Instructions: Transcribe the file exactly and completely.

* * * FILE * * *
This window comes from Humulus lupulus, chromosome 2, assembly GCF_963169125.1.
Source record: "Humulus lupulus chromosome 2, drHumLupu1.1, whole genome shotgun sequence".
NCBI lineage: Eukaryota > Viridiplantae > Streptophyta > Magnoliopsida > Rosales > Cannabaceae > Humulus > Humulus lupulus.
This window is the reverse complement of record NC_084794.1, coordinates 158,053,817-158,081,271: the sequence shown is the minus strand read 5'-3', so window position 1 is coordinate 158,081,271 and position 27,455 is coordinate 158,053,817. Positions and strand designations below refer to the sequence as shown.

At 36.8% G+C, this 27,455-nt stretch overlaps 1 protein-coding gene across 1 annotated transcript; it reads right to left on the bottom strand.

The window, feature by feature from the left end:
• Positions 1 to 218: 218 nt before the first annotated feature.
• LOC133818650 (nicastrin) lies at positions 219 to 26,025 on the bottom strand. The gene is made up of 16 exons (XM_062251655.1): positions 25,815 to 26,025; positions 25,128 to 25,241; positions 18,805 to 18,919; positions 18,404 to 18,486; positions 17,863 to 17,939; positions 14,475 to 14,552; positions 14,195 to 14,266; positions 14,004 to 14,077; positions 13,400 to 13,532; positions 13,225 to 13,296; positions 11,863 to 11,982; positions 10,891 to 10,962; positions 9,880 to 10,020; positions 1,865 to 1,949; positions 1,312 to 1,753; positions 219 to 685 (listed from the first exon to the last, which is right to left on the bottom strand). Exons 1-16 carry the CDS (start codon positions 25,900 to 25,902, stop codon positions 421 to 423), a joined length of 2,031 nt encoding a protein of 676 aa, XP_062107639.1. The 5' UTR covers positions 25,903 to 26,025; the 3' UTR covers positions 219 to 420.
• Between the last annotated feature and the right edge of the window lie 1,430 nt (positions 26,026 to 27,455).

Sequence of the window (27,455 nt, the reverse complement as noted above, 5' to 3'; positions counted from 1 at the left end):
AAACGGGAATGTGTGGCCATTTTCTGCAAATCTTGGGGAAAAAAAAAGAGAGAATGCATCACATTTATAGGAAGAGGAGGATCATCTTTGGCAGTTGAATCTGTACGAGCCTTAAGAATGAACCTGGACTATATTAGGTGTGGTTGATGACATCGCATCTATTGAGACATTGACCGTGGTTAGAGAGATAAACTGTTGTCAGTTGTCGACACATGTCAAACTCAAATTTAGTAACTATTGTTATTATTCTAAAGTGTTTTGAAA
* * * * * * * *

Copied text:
This window comes from Humulus lupulus, chromosome 2, assembly GCF_963169125.1.
Source record: "Humulus lupulus chromosome 2, drHumLupu1.1, whole genome shotgun sequence".
NCBI lineage: Eukaryota > Viridiplantae > Streptophyta > Magnoliopsida > Rosales > Cannabaceae > Humulus > Humulus lupulus.
This window is the reverse complement of record NC_084794.1, coordinates 158,053,817-158,081,271: the sequence shown is the minus strand read 5'-3', so window position 1 is coordinate 158,081,271 and position 27,455 is coordinate 158,053,817. Positions and strand designations below refer to the sequence as shown.

At 36.8% G+C, this 27,455-nt stretch overlaps 1 protein-coding gene across 1 annotated transcript; it reads right to left on the bottom strand.

The window, feature by feature from the left end:
• Positions 1 to 218: 218 nt before the first annotated feature.
• LOC133818650 (nicastrin) lies at positions 219 to 26,025 on the bottom strand. The gene is made up of 16 exons (XM_062251655.1): positions 25,815 to 26,025; positions 25,128 to 25,241; positions 18,805 to 18,919; positions 18,404 to 18,486; positions 17,863 to 17,939; positions 14,475 to 14,552; positions 14,195 to 14,266; positions 14,004 to 14,077; positions 13,400 to 13,532; positions 13,225 to 13,296; positions 11,863 to 11,982; positions 10,891 to 10,962; positions 9,880 to 10,020; positions 1,865 to 1,949; positions 1,312 to 1,753; positions 219 to 685 (listed from the first exon to the last, which is right to left on the bottom strand). Exons 1-16 carry the CDS (start codon positions 25,900 to 25,902, stop codon positions 421 to 423), a joined length of 2,031 nt encoding a protein of 676 aa, XP_062107639.1. The 5' UTR covers positions 25,903 to 26,025; the 3' UTR covers positions 219 to 420.
• Between the last annotated feature and the right edge of the window lie 1,430 nt (positions 26,026 to 27,455).

Sequence of the window (27,455 nt, the reverse complement as noted above, 5' to 3'; positions counted from 1 at the left end):
AAACGGGAATGTGTGGCCATTTTCTGCAAATCTTGGGGAAAAAAAAAGAGAGAATGCATCACATTTATAGGAAGAGGAGGATCATCTTTGGCAGTTGAATCTGTACGAGCCTTAAGAATGAACCTGGACTATATTAGGTGTGGTTGATGACATCGCATCTATTGAGACATTGACCGTGGTTAGAGAGATAAACTGTTGTCAGTTGTCGACACATGTCAAACTCAAATTTAGTAACTATTGTTATTATTCTAAAGTGTTTTGAAA